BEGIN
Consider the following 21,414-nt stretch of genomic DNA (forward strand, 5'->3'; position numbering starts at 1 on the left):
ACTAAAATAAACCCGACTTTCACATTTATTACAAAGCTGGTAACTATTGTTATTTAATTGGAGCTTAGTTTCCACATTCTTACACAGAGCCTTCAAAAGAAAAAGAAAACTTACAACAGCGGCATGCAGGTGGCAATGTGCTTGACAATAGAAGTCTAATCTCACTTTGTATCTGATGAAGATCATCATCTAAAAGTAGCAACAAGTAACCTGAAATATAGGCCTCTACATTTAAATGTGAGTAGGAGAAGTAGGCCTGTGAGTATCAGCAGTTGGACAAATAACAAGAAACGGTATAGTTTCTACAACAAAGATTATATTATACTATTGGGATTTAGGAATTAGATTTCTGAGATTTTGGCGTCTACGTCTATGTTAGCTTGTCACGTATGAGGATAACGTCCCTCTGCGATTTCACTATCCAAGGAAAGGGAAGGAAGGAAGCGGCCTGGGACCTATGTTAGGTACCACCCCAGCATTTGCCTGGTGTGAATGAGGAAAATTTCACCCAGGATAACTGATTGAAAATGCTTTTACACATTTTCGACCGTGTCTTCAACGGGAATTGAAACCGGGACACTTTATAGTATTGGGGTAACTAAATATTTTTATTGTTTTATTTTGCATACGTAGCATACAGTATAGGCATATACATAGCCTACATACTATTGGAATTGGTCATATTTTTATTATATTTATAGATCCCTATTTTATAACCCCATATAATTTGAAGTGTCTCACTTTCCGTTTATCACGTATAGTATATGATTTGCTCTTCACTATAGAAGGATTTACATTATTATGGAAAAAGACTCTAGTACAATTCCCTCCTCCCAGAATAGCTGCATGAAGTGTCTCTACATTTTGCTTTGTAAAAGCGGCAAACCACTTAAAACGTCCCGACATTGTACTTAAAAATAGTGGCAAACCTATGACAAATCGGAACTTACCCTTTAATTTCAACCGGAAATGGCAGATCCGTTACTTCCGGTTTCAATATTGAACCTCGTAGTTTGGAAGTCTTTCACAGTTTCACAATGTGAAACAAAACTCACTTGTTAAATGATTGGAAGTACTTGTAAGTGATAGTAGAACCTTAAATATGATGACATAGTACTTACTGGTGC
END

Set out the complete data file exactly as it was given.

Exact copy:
Consider the following 21,414-nt stretch of genomic DNA (forward strand, 5'->3'; position numbering starts at 1 on the left):
ACTAAAATAAACCCGACTTTCACATTTATTACAAAGCTGGTAACTATTGTTATTTAATTGGAGCTTAGTTTCCACATTCTTACACAGAGCCTTCAAAAGAAAAAGAAAACTTACAACAGCGGCATGCAGGTGGCAATGTGCTTGACAATAGAAGTCTAATCTCACTTTGTATCTGATGAAGATCATCATCTAAAAGTAGCAACAAGTAACCTGAAATATAGGCCTCTACATTTAAATGTGAGTAGGAGAAGTAGGCCTGTGAGTATCAGCAGTTGGACAAATAACAAGAAACGGTATAGTTTCTACAACAAAGATTATATTATACTATTGGGATTTAGGAATTAGATTTCTGAGATTTTGGCGTCTACGTCTATGTTAGCTTGTCACGTATGAGGATAACGTCCCTCTGCGATTTCACTATCCAAGGAAAGGGAAGGAAGGAAGCGGCCTGGGACCTATGTTAGGTACCACCCCAGCATTTGCCTGGTGTGAATGAGGAAAATTTCACCCAGGATAACTGATTGAAAATGCTTTTACACATTTTCGACCGTGTCTTCAACGGGAATTGAAACCGGGACACTTTATAGTATTGGGGTAACTAAATATTTTTATTGTTTTATTTTGCATACGTAGCATACAGTATAGGCATATACATAGCCTACATACTATTGGAATTGGTCATATTTTTATTATATTTATAGATCCCTATTTTATAACCCCATATAATTTGAAGTGTCTCACTTTCCGTTTATCACGTATAGTATATGATTTGCTCTTCACTATAGAAGGATTTACATTATTATGGAAAAAGACTCTAGTACAATTCCCTCCTCCCAGAATAGCTGCATGAAGTGTCTCTACATTTTGCTTTGTAAAAGCGGCAAACCACTTAAAACGTCCCGACATTGTACTTAAAAATAGTGGCAAACCTATGACAAATCGGAACTTACCCTTTAATTTCAACCGGAAATGGCAGATCCGTTACTTCCGGTTTCAATATTGAACCTCGTAGTTTGGAAGTCTTTCACAGTTTCACAATGTGAAACAAAACTCACTTGTTAAATGATTGGAAGTACTTGTAAGTGATAGTAGAACCTTAAATATGATGACATAGTACTTACTGGTGC